The death of Cilla Black was one of the headline stories over the summer.
Cilla was well known to a whole generation or more. She came to prominence as a pop singer and then later as a variety style entertainer with her own show and then as a host for Surprise, Surprise and Blind Date.
Ageing showbiz people of her generation turned out in force at St Mary’s Church in Woolton to see Cilla return to the city of her birth, Liverpool for the last time, and thousands of well-wishers lined the streets for the star’s funeral procession where she was described by friends as a “true star and a genuine national icon” and “one of Britain’s best-loved entertainers.”
At the funeral there were warm tributes from fellow celebrities. Cliff Richard even sang a Christian song about Jesus the faithful one. I don’t know if she had a true faith in Christ as Cliff seemed to think but she was not such a terrible role model. She had what appears to be a stable and happy family life in contrast to many around her.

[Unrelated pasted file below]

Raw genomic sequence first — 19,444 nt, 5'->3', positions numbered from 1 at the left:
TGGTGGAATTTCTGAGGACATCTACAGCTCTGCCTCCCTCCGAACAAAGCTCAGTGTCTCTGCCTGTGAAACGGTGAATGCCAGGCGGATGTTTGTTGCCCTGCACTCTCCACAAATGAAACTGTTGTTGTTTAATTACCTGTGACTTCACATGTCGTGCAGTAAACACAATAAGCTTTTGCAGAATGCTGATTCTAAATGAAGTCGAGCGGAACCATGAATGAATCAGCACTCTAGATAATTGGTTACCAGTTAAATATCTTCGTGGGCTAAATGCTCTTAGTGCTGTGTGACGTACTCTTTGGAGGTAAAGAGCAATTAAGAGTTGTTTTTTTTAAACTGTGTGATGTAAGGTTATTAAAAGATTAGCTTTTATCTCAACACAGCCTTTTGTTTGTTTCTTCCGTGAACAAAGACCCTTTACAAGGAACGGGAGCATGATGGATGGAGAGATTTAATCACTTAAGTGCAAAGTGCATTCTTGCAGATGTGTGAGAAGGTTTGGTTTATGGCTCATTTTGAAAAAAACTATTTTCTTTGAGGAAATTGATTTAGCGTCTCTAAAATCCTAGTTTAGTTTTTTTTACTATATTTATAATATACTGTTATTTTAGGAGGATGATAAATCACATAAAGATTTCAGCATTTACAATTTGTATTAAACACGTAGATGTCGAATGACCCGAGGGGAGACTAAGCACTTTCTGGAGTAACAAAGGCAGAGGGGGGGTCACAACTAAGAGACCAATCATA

But I don’t think she became a national treasure because of her family life. Perhaps it was that sense that she was one of us. And actually the kind of television she is famous for was when people ‘just like us’ had a moment of celebrity on TV. Cilla was an ordinary person who became famous and she seemed to have the ability to talk to ordinary people and make them entertaining to viewers and give away a bit of her celebrity.
Celebrity is what we worship, aspiring to be famous or standing in awe of those who are is a defining characteristic of our society.
What does every wannabe musician, entertainer, journalist (or preacher come to that) want to be. We want to be famous. To be recognised. To be known as a somebody. To have the glory.
What that really means is that we want to be God.
I don’t suppose we could describe Jesus as a national treasure. To his own nation he was a national disgrace. To our nation he is someone we possibly admire from a distance and selectively quote but mostly he is not someone we treasure.
He was not from a working class home in Liverpool but from the most glorious home in heaven, but he became a disgrace for us. He left his home not to become more famous but less famous. To become a nobody. He did that so we could really have hope in death.
Jesus came so that a nobody like us would receive glory, but not the glory of celebrity, not glory achieved or glory randomly obtained by the accident of momentary fame, but the glory of God’s presence
Real treasure. Lasting glory. No more funerals soon forgotten.